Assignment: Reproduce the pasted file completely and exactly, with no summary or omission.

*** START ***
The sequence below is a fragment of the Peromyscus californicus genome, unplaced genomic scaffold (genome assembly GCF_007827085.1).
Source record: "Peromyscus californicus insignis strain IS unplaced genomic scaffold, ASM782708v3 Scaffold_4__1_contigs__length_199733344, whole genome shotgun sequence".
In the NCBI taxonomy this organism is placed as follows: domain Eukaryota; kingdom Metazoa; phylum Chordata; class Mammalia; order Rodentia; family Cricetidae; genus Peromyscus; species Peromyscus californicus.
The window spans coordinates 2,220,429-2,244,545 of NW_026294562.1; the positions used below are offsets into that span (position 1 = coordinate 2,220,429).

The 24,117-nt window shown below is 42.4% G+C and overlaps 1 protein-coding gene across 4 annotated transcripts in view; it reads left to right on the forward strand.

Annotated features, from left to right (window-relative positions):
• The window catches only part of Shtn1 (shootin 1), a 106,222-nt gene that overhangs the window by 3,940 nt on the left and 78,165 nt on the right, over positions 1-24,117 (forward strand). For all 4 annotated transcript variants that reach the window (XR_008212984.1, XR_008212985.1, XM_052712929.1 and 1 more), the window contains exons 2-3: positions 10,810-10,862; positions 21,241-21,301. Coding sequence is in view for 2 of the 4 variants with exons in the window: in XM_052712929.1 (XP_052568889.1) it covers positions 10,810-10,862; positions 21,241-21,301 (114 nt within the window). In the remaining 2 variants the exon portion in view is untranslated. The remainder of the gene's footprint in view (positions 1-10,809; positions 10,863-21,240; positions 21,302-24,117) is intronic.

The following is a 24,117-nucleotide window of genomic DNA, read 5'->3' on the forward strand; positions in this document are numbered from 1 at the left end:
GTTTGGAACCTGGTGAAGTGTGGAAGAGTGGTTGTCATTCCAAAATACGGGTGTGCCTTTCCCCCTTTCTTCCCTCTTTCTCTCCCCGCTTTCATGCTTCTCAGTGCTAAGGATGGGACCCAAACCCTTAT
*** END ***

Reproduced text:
The sequence below is a fragment of the Peromyscus californicus genome, unplaced genomic scaffold (genome assembly GCF_007827085.1).
Source record: "Peromyscus californicus insignis strain IS unplaced genomic scaffold, ASM782708v3 Scaffold_4__1_contigs__length_199733344, whole genome shotgun sequence".
In the NCBI taxonomy this organism is placed as follows: domain Eukaryota; kingdom Metazoa; phylum Chordata; class Mammalia; order Rodentia; family Cricetidae; genus Peromyscus; species Peromyscus californicus.
The window spans coordinates 2,220,429-2,244,545 of NW_026294562.1; the positions used below are offsets into that span (position 1 = coordinate 2,220,429).

The 24,117-nt window shown below is 42.4% G+C and overlaps 1 protein-coding gene across 4 annotated transcripts in view; it reads left to right on the forward strand.

Annotated features, from left to right (window-relative positions):
• The window catches only part of Shtn1 (shootin 1), a 106,222-nt gene that overhangs the window by 3,940 nt on the left and 78,165 nt on the right, over positions 1-24,117 (forward strand). For all 4 annotated transcript variants that reach the window (XR_008212984.1, XR_008212985.1, XM_052712929.1 and 1 more), the window contains exons 2-3: positions 10,810-10,862; positions 21,241-21,301. Coding sequence is in view for 2 of the 4 variants with exons in the window: in XM_052712929.1 (XP_052568889.1) it covers positions 10,810-10,862; positions 21,241-21,301 (114 nt within the window). In the remaining 2 variants the exon portion in view is untranslated. The remainder of the gene's footprint in view (positions 1-10,809; positions 10,863-21,240; positions 21,302-24,117) is intronic.

The following is a 24,117-nucleotide window of genomic DNA, read 5'->3' on the forward strand; positions in this document are numbered from 1 at the left end:
GTTTGGAACCTGGTGAAGTGTGGAAGAGTGGTTGTCATTCCAAAATACGGGTGTGCCTTTCCCCCTTTCTTCCCTCTTTCTCTCCCCGCTTTCATGCTTCTCAGTGCTAAGGATGGGACCCAAACCCTTAT